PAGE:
Community Blog Get Started with WebAssembly in Five Minutes

Get Started with WebAssembly in Five Minutes

This article introduces WebAssembly and gives a comprehensive description from theoretical introduction to practical application.


By Zisu

Historical Process

JavaScript is a dynamic typing language, so AOT cannot optimize it. Only JIT can optimize it.

Mozilla launched asm.js to make JIT more efficient. It is similar to Typescript in that it is a strongly typed language, but its syntax is a subset of js. It is designed to improve JIT efficiency.

After Mozilla launched asm.js, some companies thought this was a good idea, so they banded together to launch WebAssembly.

What Is WebAssembly?

WebAssembly is a set of instruction set (bytecode) standards but not a native instruction set that the CPU can directly execute, so it currently requires a virtual machine (low-level) for execution.


Currently, the mature toolchains are:

  1. https://emscripten.org/ (based on LLVM)
  2. https://github.com/rustwasm/wasm-bindgen (Rust)

Let's take emscripten as an example. It allows any language that uses LLVM as a compiler backend to be compiled to wasm.

How does this work? Let's look at LLVM first.

Low-Level-Virtual-Machine (LLVM)

It is a compiler. Instead of compiling languages directly into machine code, it uses the frontend compiler of each language to compile the language to an intermediate representation (IR) and then uses the backend compiler to compile the language to the target machine code. The advantage of this design is that when you need to support a new architecture, you only need to add a backend compiler.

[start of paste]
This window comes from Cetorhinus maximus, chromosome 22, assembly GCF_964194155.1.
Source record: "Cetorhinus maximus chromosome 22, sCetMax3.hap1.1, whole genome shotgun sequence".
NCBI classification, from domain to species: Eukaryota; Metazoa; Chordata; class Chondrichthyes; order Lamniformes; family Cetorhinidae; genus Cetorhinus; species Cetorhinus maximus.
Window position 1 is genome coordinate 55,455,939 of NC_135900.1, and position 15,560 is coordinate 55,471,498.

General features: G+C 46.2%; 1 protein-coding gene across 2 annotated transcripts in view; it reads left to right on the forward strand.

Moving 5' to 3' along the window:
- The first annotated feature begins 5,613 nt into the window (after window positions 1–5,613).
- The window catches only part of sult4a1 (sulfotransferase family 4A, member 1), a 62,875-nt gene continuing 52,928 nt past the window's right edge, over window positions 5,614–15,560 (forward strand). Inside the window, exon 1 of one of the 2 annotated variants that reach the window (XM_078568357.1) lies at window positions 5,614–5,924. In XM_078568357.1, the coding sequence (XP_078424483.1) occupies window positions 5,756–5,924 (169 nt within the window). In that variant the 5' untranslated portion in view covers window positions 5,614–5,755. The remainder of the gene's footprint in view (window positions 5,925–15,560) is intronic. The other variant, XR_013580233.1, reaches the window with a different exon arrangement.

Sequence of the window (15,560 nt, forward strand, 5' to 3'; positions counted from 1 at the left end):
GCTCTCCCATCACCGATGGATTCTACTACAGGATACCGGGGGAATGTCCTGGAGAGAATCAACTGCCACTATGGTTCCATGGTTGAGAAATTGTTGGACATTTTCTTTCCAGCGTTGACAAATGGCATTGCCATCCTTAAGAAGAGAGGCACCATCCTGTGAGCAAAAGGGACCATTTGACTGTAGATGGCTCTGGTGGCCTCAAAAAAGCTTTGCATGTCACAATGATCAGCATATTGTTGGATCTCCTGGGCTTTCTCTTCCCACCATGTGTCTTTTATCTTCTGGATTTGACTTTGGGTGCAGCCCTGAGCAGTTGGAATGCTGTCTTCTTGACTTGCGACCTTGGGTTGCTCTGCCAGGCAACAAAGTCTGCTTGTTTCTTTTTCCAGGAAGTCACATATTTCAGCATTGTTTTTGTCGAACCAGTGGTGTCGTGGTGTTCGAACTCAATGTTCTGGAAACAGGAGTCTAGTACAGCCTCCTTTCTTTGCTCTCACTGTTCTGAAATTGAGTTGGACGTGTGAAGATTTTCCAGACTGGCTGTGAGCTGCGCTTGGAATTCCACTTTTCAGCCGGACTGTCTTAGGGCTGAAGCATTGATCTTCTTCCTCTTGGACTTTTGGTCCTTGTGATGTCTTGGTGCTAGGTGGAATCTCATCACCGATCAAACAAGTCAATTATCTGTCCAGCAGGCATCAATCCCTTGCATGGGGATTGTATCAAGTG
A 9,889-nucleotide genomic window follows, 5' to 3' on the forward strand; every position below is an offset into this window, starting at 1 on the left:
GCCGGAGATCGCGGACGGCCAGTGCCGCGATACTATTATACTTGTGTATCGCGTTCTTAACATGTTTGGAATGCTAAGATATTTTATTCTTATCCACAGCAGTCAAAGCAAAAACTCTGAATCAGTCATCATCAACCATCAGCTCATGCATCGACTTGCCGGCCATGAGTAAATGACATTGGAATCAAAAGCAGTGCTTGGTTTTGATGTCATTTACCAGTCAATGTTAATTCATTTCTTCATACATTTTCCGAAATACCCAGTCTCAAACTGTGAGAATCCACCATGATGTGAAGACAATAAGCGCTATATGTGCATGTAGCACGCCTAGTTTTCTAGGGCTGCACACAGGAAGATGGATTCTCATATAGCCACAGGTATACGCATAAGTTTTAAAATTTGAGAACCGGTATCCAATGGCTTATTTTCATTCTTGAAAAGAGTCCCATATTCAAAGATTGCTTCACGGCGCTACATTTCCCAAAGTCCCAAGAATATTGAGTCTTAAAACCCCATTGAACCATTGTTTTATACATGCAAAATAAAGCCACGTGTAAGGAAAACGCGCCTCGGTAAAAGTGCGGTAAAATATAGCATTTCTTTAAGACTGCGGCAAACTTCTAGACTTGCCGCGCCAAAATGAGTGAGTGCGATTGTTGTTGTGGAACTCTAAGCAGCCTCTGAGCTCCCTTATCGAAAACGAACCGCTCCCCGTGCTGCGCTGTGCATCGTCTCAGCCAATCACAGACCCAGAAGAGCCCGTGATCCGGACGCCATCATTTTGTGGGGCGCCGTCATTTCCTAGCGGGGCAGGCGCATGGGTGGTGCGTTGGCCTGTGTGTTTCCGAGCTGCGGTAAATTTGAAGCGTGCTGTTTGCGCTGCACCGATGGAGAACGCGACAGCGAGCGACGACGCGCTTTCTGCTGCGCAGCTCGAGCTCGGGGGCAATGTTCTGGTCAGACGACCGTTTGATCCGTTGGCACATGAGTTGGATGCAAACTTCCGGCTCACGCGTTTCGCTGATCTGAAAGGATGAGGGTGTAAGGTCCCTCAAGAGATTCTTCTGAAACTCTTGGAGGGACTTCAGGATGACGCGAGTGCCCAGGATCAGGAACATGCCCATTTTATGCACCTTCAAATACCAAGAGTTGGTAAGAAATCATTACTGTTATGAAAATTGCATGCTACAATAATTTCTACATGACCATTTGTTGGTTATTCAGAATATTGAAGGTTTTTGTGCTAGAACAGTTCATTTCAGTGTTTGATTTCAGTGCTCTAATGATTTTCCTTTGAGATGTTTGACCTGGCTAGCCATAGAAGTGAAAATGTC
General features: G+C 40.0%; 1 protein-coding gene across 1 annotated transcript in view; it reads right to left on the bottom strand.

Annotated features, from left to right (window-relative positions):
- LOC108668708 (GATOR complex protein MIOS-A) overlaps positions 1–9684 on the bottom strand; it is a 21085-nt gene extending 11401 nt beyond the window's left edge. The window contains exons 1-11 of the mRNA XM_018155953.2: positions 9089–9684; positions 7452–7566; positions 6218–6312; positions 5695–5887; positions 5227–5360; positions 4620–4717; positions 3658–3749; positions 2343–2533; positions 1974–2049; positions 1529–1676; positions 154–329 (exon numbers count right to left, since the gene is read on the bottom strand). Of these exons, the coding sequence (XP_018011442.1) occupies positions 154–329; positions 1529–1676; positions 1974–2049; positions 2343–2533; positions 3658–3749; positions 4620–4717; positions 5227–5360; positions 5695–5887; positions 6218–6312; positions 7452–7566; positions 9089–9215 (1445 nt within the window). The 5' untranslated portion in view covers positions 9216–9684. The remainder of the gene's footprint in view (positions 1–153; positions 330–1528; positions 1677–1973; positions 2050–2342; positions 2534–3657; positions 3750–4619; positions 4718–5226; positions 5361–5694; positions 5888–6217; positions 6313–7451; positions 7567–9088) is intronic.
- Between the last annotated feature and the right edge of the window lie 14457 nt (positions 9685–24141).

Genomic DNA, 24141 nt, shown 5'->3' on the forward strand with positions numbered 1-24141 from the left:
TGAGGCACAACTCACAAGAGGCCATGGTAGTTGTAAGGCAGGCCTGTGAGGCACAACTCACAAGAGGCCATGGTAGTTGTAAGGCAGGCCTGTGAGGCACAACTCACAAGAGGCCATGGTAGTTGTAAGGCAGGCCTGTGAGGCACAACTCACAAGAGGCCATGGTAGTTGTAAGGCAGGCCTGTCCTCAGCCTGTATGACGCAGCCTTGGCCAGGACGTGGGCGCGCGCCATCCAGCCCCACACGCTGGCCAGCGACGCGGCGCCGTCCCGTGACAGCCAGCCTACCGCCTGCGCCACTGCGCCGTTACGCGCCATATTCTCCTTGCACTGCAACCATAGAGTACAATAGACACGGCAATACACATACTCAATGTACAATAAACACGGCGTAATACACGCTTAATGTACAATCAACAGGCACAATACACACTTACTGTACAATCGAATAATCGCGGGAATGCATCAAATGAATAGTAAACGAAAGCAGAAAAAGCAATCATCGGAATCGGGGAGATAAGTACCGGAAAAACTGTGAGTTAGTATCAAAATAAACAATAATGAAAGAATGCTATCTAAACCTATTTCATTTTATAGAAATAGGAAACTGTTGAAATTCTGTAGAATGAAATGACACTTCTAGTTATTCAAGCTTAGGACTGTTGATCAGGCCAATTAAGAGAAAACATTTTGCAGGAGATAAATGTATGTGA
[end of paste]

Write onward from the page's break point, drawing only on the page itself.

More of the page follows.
WebAssembly is one of these compilation targets, so any LLVM-based language can be compiled into WebAssembly.

In this case, we can try to directly use LLVM to compile wasm and experience the whole process.


Install LLVM

brew install llvm
brew link --force llvm
llc --version
# Ensure that wasm32 is in the targets

Compile C

Let’s suppose we have a C file, add.c.

int add(int a, int b) {
return a * a + b;

Step 1: Compile the C file to LLVM IR through clang.

clang \
  --target=wasm32 \
  -emit-llvm  # Generate LLVM IR instead of generating machine code directly
  -c \ # compile only (no linking)
  -S \ # Generate readable wat format instead of binary format

We will get an add.ll file, which is LLVM IR and looks like this:

; ModuleID = 'add.c'
source_filename = "add.c"
target datalayout = "e-m:e-p:32:32-p10:8:8-p20:8:8-i64:64-n32:64-S128-ni:1:10:20"
target triple = "wasm32"

; Function Attrs: noinline nounwind optnone
define hidden i32 @add(i32 noundef %0, i32 noundef %1) #0 {
  %3 = alloca i32, align 4
  %4 = alloca i32, align 4
  store i32 %0, ptr %3, align 4
  store i32 %1, ptr %4, align 4
  %5 = load i32, ptr %3, align 4
  %6 = load i32, ptr %3, align 4
  %7 = mul nsw i32 %5, %6
  %8 = load i32, ptr %4, align 4
  %9 = add nsw i32 %7, %8
  ret i32 %9

attributes #0 = { noinline nounwind optnone "frame-pointer"="none" "min-legal-vector-width"="0" "no-trapping-math"="true" "stack-protector-buffer-size"="8" "target-cpu"="generic" }

!llvm.module.flags = !{!0}
!llvm.ident = !{!1}

!0 = !{i32 1, !"wchar_size", i32 4}
!1 = !{!"Homebrew clang version 15.0.7"}

Step 2: Compile the LLVM IR to the object file:

llc -march=wasm32 -filetype=obj add.ll

We will get an add.o, a wasm module containing all the compiled code for this C file, but it cannot be run yet. This module is a readable format, and we can use some tools to parse it, such as WebAssembly Binary Toolkit (wabt).

brew install wabt
wasm-objdump -x add.o

It looks like this.

add.o:  file format wasm 0x1

Section Details:

 - type[0](i32, i32) -> i32
 - memory[0] pages: initial=0 <- env.__linear_memory
 - global[0] i32 mutable=1 <- env.__stack_pointer
 - func[0] sig=0 <add>
 - func[0] size=44 <add>
 - name: "linking"
  - symbol table [count=2]
   - 0: F <add> func=0 [ binding=global vis=hidden ]
   - 1: G <env.__stack_pointer> global=0 [ undefined binding=global vis=default ]
 - name: "reloc.CODE"
  - relocations for section: 3 (Code) [1]
   - R_WASM_GLOBAL_INDEX_LEB offset=0x000006(file=0x00005e) symbol=1 <env.__stack_pointer>
 - name: "producers"

The add method is defined here, but it also contains a lot of other information (such as imports), which is consumed by the next link (Linking).